Why Gratitude?

Providing coaching worldwide and counseling in Denver, Colorado, it is my pleasure to work with people from many different ethnicities, relational orientations, and economic statuses. In fact, I love the diversity of clients who trust me with some really tough issues. Some are struggling with seemingly paralyzing anxiety or crippling depression. Some are haunted by abuse from the past, an unfair break-up, or just adjusting to new surroundings and trying to fit in. Each client is dealing with a unique set of problems, and it is part of my philosophy to tailor interventions for them as a doctor of optometry would customize an eyeglass prescription. Although there is no one-size-fits-all method that will be effective for every client, there is one activity that I rarely find will not produce a positive outcome: Focusing on gratitude.

Why gratitude, you may ask? When you hear the word gratitude, it may conjure up images of a toothy-smiled motivational speaker on TV, or perhaps Pollyanna singing in a meadow filled with daisies. Too many times I’ve heard a perky cheerleader-type say, “When life hands you lemons, make lemonade!” No, I’m not referring to simple positive thinking. I’m referring to a real, genuine focus on gratitude.

In some instances, I’ve handed my clients a tablet of yellow-lined paper and a pen. I then give them instructions to write down as many things for which they are grateful in 10 minutes, with no repeats. Invariably, the list begins with items such as friends, family, food, shelter, and all the basic needs in Maslow’s hierarchy. Soon, however, I’ll notice my client will pause and look at me as if they don’t know how to continue. In these instances, I simply nod and encourage them to continue. Before long, they’ve gone on to the back of the page, writing furiously, barely noticing I’m in the room any longer. They frequently seem surprised when I interrupt at the end of 10 minutes and insist on adding a few more items that come to mind.

On a particularly challenging day a few weeks ago, I found myself participating in this task on my own. I experienced the same phenomenon that my clients experience. At the end of 10 minutes, I found that I had just scratched the surface and was getting into the real, authentic things for which I was grateful. Since I wasn’t on anyone’s clock but my own, I granted myself another 10 minutes of writing. At the end of the exercise, I found that I had written down over 225 things for which I was grateful — in the span of just 20 minutes! That’s over eleven items per minute.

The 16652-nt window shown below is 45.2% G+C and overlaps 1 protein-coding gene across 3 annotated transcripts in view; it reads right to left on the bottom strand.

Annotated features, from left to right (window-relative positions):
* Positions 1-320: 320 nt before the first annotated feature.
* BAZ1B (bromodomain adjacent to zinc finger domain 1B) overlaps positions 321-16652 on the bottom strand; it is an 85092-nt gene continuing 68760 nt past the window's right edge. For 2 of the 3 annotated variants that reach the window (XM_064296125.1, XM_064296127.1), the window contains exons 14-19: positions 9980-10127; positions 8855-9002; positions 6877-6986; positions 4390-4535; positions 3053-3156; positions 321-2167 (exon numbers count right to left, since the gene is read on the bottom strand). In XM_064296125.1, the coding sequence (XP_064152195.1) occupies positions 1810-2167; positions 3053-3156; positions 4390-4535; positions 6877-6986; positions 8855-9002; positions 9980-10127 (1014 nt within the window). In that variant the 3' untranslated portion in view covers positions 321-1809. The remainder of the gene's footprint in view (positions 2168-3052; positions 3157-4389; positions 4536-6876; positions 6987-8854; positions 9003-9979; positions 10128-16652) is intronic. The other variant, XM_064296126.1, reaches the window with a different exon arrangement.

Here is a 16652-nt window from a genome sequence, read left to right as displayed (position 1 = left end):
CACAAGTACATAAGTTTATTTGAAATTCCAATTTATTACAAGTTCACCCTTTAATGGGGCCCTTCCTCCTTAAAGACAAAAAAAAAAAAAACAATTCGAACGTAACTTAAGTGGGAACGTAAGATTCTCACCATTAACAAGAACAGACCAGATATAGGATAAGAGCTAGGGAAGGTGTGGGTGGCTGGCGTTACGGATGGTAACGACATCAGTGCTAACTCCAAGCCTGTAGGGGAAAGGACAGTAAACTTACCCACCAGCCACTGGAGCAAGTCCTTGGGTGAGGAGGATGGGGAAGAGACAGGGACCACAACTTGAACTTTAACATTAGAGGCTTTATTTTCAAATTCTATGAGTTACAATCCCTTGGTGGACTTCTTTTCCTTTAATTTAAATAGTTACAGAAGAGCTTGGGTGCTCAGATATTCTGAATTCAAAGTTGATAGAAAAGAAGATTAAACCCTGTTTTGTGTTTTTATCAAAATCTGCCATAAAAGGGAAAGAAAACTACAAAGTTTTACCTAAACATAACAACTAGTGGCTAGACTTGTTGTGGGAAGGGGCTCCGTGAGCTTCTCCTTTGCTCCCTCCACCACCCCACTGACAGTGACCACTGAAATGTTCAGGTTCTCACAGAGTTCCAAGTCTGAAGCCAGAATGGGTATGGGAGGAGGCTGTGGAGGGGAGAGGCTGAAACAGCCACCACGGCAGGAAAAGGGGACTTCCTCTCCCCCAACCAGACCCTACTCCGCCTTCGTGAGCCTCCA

When I completed this exercise, I asked myself the same question that I ask most of my clients: What are you getting out of this exercise? The answer always has a certain flavor that goes something like this: I didn’t realize how many things I actually have to be grateful for. I really am living in abundance, and I didn’t even know it! I guess things aren’t as bad as they seem. I feel really good about my list — can I keep it?This simple exercise is a quick way to turn things around when it feels as if life is just not going the way you want it to. However, I must again stress that it’s not just positive thinking. Although the first few minutes might feel forced and artificial, soon a shift occurs and the activity begins to flow with velocity. The things that end up on people’s list are always different, but they are real, authentic, genuine items for which clients are grateful. They are not forced, fake, or things for which my clients feel they ought to be grateful for. Indeed, the list serves as a reality-check, not a creation of fantasy.

I don’t know exactly why this activity works. I’m not a neuropsychologist, and therefore I’m not terribly concerned with why or how activities cause shifts in the brain. I’m just interested in what works. One theory is that by creating a list of things for which one is grateful on paper, more senses are engaged, thus creating a vivid experience for the participant. It’s as if the client were experiencing each item on their list as if were happening right now. Studies have shown that the brain cannot tell the difference between a vividly-imagined experience and actual happenings in reality. Creating a brainstorm of gratitude may cause a chemical release of endorphins and serotonin — both thought to play a role in increased happiness. Additionally, it may create new neuropathways (thinking patterns) in the brain, that open up a whole other realm of possibilities.Among other benefits, this activity can help clients get unstuck. It puts those who try it in touch with a certain part of themselves that is unmessable-with. It can help identify new strategies for resolving relationship conflict (if it doesn’t dissolve it completely), ideas for gaining employment, or even generating additional sources of income. It’s as if simply by thinking of things for which someone is grateful, a certain magnet is created for more prosperity and abundance to appear.

The next time you’re caught sounding like Eeyore from Winnie-The-Pooh, consider making a gratitude list. You might be surprised how things shift — not just for the day, but even long-term. Indeed, focusing on gratitude has a snowball effect. At the very least, you may experience temporary peace-of-mind. And that’s something we can all use a little bit more of.

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Jeremy Savage, MA, LPC

2727 Bryant St. #104
Denver, CO 80211


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